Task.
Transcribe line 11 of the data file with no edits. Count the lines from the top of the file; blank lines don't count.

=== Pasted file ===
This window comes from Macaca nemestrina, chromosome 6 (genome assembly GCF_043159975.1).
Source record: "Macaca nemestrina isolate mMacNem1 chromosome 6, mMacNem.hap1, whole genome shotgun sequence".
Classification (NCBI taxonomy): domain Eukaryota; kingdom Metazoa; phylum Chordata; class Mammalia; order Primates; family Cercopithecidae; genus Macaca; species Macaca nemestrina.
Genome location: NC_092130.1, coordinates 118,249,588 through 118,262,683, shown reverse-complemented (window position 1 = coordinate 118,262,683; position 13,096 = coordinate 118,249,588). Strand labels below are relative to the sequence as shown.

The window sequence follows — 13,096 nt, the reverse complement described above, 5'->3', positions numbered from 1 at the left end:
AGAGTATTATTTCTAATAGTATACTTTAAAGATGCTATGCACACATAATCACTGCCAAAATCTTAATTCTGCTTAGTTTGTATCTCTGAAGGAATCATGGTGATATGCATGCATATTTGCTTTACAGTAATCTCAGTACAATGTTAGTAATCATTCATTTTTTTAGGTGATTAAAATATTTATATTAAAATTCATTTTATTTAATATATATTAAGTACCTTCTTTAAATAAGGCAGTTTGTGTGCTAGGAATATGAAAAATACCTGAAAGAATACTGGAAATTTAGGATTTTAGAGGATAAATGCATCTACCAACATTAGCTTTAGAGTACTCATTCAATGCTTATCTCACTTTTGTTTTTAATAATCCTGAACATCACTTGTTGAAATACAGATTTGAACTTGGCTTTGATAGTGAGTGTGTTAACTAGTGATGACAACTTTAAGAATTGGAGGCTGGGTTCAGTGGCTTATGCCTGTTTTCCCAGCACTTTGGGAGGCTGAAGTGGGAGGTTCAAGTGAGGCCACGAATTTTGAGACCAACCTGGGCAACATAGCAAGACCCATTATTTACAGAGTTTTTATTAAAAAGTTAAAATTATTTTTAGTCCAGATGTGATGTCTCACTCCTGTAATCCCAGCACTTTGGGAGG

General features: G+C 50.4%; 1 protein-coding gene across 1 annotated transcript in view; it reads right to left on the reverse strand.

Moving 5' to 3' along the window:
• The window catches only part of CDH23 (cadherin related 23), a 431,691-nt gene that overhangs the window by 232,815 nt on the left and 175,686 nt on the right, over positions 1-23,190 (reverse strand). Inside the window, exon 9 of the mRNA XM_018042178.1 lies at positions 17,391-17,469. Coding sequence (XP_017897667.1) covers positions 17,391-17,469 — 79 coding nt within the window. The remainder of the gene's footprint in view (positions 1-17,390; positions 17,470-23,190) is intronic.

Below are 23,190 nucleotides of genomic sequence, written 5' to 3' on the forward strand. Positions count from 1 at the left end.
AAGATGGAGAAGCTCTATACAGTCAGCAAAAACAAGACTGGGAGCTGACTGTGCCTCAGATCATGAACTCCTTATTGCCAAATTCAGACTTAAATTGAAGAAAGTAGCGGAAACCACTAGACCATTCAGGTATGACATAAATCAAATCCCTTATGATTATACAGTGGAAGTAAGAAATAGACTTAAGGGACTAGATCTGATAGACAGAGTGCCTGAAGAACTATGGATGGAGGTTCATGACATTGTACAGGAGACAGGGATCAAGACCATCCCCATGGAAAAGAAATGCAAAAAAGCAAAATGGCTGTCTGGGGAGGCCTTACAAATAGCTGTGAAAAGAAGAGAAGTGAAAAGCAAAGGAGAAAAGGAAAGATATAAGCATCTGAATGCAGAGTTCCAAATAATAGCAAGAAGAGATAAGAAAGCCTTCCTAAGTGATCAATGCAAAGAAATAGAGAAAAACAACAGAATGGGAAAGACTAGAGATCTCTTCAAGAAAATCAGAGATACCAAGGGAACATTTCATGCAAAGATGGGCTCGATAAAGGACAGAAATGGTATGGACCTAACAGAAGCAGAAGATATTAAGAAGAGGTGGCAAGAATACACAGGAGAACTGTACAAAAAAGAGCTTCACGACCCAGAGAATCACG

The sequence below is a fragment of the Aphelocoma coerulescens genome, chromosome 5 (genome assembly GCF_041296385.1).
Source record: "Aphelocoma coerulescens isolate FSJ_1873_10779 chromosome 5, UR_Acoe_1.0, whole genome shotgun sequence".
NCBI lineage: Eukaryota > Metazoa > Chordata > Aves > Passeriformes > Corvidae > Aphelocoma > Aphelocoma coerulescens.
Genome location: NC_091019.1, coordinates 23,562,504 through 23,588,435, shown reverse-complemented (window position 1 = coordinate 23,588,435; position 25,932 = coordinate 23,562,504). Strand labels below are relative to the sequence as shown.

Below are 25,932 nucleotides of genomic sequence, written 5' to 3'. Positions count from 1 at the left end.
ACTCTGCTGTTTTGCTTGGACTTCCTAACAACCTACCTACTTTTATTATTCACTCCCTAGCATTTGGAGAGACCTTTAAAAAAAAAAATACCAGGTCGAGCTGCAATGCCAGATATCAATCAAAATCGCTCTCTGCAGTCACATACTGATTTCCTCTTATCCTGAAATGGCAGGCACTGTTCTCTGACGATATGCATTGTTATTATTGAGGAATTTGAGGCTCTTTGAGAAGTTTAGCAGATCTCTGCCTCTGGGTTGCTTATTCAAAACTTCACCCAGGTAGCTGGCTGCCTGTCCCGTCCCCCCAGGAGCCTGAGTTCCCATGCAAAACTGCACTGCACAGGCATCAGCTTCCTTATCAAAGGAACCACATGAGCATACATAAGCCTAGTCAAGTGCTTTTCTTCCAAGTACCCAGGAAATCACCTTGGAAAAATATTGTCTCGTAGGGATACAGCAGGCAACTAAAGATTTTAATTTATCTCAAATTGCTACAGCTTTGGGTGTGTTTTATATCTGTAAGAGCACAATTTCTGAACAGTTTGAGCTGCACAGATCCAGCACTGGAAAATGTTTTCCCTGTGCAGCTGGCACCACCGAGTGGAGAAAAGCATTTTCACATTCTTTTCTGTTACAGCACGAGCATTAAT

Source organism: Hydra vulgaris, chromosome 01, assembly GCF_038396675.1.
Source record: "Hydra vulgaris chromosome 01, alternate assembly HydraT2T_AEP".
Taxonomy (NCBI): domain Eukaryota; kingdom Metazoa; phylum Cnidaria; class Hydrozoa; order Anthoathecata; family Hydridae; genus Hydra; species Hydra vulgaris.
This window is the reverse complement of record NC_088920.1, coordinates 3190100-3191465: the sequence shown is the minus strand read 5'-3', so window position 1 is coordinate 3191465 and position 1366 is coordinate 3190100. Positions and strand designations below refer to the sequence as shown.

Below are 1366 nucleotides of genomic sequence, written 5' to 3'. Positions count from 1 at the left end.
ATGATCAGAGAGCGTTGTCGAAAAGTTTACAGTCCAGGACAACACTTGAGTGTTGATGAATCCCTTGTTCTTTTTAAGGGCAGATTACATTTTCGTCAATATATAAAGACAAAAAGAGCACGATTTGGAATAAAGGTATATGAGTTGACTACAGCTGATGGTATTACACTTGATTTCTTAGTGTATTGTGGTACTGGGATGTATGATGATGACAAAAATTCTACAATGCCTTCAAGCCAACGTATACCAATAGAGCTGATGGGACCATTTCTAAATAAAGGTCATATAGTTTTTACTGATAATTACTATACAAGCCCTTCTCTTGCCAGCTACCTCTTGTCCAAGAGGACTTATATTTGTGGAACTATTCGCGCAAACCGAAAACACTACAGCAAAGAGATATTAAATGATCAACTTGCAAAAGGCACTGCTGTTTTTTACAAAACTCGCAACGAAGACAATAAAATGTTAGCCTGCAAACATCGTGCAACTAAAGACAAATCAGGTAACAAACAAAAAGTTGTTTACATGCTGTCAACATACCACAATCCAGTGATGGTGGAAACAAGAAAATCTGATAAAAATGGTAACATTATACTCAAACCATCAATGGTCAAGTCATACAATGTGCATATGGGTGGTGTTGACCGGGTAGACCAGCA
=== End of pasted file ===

AAGATGGAGAAGCTCTATACAGTCAGCAAAAACAAGACTGGGAGCTGACTGTGCCTCAGATCATGAACTCCTTATTGCCAAATTCAGACTTAAATTGAAGAAAGTAGCGGAAACCACTAGACCATTCAGGTATGACATAAATCAAATCCCTTATGATTATACAGTGGAAGTAAGAAATAGACTTAAGGGACTAGATCTGATAGACAGAGTGCCTGAAGAACTATGGATGGAGGTTCATGACATTGTACAGGAGACAGGGATCAAGACCATCCCCATGGAAAAGAAATGCAAAAAAGCAAAATGGCTGTCTGGGGAGGCCTTACAAATAGCTGTGAAAAGAAGAGAAGTGAAAAGCAAAGGAGAAAAGGAAAGATATAAGCATCTGAATGCAGAGTTCCAAATAATAGCAAGAAGAGATAAGAAAGCCTTCCTAAGTGATCAATGCAAAGAAATAGAGAAAAACAACAGAATGGGAAAGACTAGAGATCTCTTCAAGAAAATCAGAGATACCAAGGGAACATTTCATGCAAAGATGGGCTCGATAAAGGACAGAAATGGTATGGACCTAACAGAAGCAGAAGATATTAAGAAGAGGTGGCAAGAATACACAGGAGAACTGTACAAAAAAGAGCTTCACGACCCAGAGAATCACG